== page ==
Despite the failures cited above, the markets in early 2008 did not act as if the economy was in severe trouble. On January 11, 2008, for example, Bank of America announced an agreement to purchase Countrywide Financial Corp for $4 billion in stock. Bear Stearns was acquired by JPMorgan Chase on March 16, 2008. The Federal Reserve agreed to guarantee $30 billion of Bear Stearns’ assets in connection with the government-sponsored sale of the investment bank to JPMorgan Chase.

As of late May 2008, the financial markets continued to show signs of stress, but the stress was largely confined to the subprime market, and significant actions by the Federal Reserve and other central banks appeared to be addressing subprime mortgage matters. For example, the Federal Reserve responded to an apparent lack of liquidity in worldwide financial markets with sharp reductions in the federal funds rate, reducing the rate from 5.25% in May 2007 to 2.00% as of April 30, 2008. The Federal Reserve press release stated, “The substantial easing of monetary policy to date, combined with ongoing measures to foster market liquidity, should help to promote moderate growth over time and to mitigate risks to economic activity.” On May 8, 2008, the Federal Reserve provided an increase in the amounts auctioned to eligible depository institutions under its biweekly Term Auction Facility (“TAF”) to bring the amounts outstanding under the TAF to $150 billion, again to increase liquidity.

For example, prior to the failure of Fannie Mae, the company issued the following unexpected and extraordinary description of events occurring after the close of its second quarter 2008 (the note below was included in Fannie Mae’s June 30, 2008, Form 10-Q, released August 9, 2008):

Market Events of July 2008:

In mid-July, following the close of the second quarter, liquidity and trading levels in the capital markets became extremely volatile, and the functioning of the markets was disrupted. The market value of our common stock dropped rapidly, to its lowest level since October 1990, and we experienced reduced demand for our unsecured debt and MBS products. This market disruption caused a significant increase in our cost of funding and a substantial increase in market-to-market losses on our trading securities arising from a significant widening of credit spreads. In addition, during July, credit performance continued to deteriorate, and we recorded charge-offs and foreclosed property expenses that were higher than we had experienced in any month during the second quarter and higher than we expected, driven by higher defaults and higher loan loss severities in markets most affected by the steep home price declines. Greater credit losses in July not only reduce our July net income through our actual realized losses, but also affect us as we expect that we will need to make further increases to our combined loss reserves in the second half of 2008 to incorporate our experience in July.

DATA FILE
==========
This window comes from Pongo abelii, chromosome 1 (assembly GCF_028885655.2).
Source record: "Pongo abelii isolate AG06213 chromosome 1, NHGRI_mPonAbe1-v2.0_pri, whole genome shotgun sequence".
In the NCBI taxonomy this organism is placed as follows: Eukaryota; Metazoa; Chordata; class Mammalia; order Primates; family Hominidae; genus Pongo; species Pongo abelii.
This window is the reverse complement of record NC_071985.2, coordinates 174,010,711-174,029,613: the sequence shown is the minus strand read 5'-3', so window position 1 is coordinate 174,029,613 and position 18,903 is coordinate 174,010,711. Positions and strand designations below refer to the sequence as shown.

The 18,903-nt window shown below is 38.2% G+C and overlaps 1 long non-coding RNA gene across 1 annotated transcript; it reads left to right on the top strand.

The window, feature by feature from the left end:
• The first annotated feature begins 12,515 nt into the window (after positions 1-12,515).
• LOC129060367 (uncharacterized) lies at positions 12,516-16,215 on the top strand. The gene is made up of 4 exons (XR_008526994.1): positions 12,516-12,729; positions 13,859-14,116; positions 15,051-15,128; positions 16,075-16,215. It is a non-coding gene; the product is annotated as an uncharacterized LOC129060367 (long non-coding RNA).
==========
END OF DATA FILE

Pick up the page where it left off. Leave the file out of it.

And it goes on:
Less than 30 days after this 10-Q release, in early September 2008, Fannie Mae was in unexpected conservatorship. In addition, four other major publicly traded companies were unexpectedly placed in conservatorship, bankruptcy or acquired under duress. The companies and their impact on the financial services marketplace listed below in September 2008 were extraordinary:

• Freddie Mac and Fannie Mae owned or guaranteed $4 trillion in mortgage loans at the time of their failure, or 40% of all residential mortgage loans outstanding in the U.S.

• AIG had assets of over $1 trillion at the time of its takeover.

• Washington Mutual and Wachovia assets totaled over $1 trillion at the time of their takeover.